Create from scratch four blank page books using four historical bindings systems and original materials and tools.

Grade Breakdown:

Term paper #1: 8-page paper on a topic to be assigned 20%
Exam: mixed format – quiz and essay questions. 20%
Book #1        15%
Book #2        15%
Book #3        15%
Book #4        15%

Grading scale:

94-100 = A 90-93 = A-
87-89 = B+ 84-86 = B
80-83 = B- 77-79 = C+
74-76 = C. 70-73 = C-
67-69 = D+. 64-66 = D
60-63 = D- Below 60 = F

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SG204B Program C
May
27
to Jun 21

SG204B Program C

Introduction to Preservation and Preventive Conservation of Books

3 Units

COURSE STRUCTURE

Morning Work in the Terni Dioceses Archives: Monday – Friday, 8:30 AM – 1:30 PM;
Afternoon: Lectures and Workshop 3:00-7:00 PM

Course Description

No prerequisites required

This course gives a theoretical overview of the field of book preventive conservation and restoration of books and archival material along with some practical experience in non-invasive preventive conservation. Covers historical intrusive restoration. Students describe and assess conservation conditions of archival material from the Terni Diocese Archives and implement non-intrusive preventive conservation measures on original material in the Archives (dry cleaning, re-shelving, box making).

The program is aimed at two types of students: those planning to become book conservators, and people that in various ways will be managing book or archival resources. For those planning for a career as book conservators, this is a good introduction to the field that will require further education. For those planning to manage book collections or archives, it will offer skills in analyzing the nature of bound material, understanding the state of conservation, best practices in handling, storage and conservation.

Students of the following subjects can find this program useful: Bookbinding, book conservation and restoration, library science, library management, archival sciences, management of rare book collections, book design, anthropology and history of technology.

Course Objectives

To give students an overview of the field of conservation and restoration of books and archival material along with some practical experience in non-invasive preventive conservation.

Student Learning Outcomes: Students who successfully complete this course will be able to:

  • Handle correctly books and archival documents, using book cradles and supports

  • Analyze storage condition and be able to suggest improvements

  • Describe and identify the deterioration process of book bindings and contributing factors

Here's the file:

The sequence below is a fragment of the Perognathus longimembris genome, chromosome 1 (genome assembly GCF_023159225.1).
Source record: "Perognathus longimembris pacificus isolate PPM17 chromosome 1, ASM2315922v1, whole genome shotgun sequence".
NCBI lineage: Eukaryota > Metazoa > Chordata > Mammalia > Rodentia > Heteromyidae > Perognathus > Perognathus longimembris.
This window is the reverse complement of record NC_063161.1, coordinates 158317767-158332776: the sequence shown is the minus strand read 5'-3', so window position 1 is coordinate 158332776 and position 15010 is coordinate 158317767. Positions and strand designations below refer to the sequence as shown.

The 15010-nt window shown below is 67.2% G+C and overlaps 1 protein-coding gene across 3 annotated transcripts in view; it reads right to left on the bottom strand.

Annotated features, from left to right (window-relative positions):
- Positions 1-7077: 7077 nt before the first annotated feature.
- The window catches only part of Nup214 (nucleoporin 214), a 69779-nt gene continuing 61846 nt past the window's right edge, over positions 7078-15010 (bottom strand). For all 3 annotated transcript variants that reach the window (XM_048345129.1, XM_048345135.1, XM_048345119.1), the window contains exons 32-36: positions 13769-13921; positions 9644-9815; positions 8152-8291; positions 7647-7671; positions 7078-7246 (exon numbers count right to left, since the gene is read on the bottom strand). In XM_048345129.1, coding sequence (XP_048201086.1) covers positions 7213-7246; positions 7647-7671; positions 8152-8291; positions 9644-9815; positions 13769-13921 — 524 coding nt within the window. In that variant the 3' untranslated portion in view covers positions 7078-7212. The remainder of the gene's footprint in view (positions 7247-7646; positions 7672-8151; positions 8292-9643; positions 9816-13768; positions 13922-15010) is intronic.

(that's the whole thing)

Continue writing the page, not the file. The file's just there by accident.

• Prepare documentation records for conservation assessment

  • Perform dry cleaning

  • Make archivally safe storage boxes and protections

Summary of Lecture Content

Deterioration processes of organic materials in bindings

External factors:

  • Temperature

  • Humidity

  • Light

  • Mechanical damage (handling, wear and tear)

Internal factors:

  • Natural deterioration process of organic materials

  • Chemical interaction between materials

Prevention and Minimal Conservation Methods

  • Biocides and decontamination

  • Deacidification

  • Climate control

  • Temperature

  • Humidity

  • Light

Shelving, flat file drawers and other storage units

Storage Containers

  • Drop back spine box

  • Phase box

  • Book shoe

  • Four flap folder

Housing of fragments and mounting of single sheets

Option on how to treat pamphlet, single sheet collections and miscellaneous

Handling procedures for rare and delicate books

Digitization and how to minimize risk from handling documents:

  • Minimizing damage during photographic processes

  • State of the art digitization,

  • Affordable alternatives

Conservation techniques

Proposing different treatment options and estimating times

“Fit for purpose”, different approaches to conservation treatments related to different contexts

Documentation record and what to record (data sheets/images before, during and after conservation)

In situ repairs

Full conservation treatment of bound item (hypothetical full treatment):

1. Dry cleaning

2. Checking foliation

3. Dismantling

4. Washing

5. Deacidification

6. Re-sizing

7. Re-constitution of the book block

8. Sewing (preparation of the sewing material and sewing frame)

9. New spine lining

10. New end bands like originals

11. Treatment of the cover

12. Re-application of original cover


Afternoon Workshops

Analyzing and documenting book bindings (working with books from the local archives):
Features to document
State of conservation
Data sheets
Photographic documentation

Prevention and Minimal Conservation Methods
Biocides and decontamination
Deacidifiaction
Climate control

  • Temperature

  • Humidity

  • Light

Shelving, flat file drawers and other storage units
Storage Containers
Box making:

  • Drop back spine box

  • Phase box

  • Book shoe

  • Four flap folder

Housing of fragments and mounting of single sheets

Digitization of archival material

Participate in process of photographing archival material from the San Gemini Historic Archives, as part of the San Gemini Archives Digitization Project.

Description of Assignments

Reading list supplied with acceptance to the program.

Term paper #1: 8- page paper on a topic to be assigned
Term paper #2: 8- page paper on a topic to be assigned (graduate students only)
Final exam: mixed format – quiz and essay questions

Grade Breakdown:

Term paper(s) 35%
Final Exam 35%
Archival storage-making and work 30%

Contact Hours
Lectures: 40
Workshops: 40

Grading scale:

94-100 = A 90-93 = A-
87-89 = B+ 84-86 = B
80-83 = B- 77-79 = C+
74-76 = C. 70-73 = C-
67-69 = D+. 64-66 = D
60-63 = D- Below 60 = F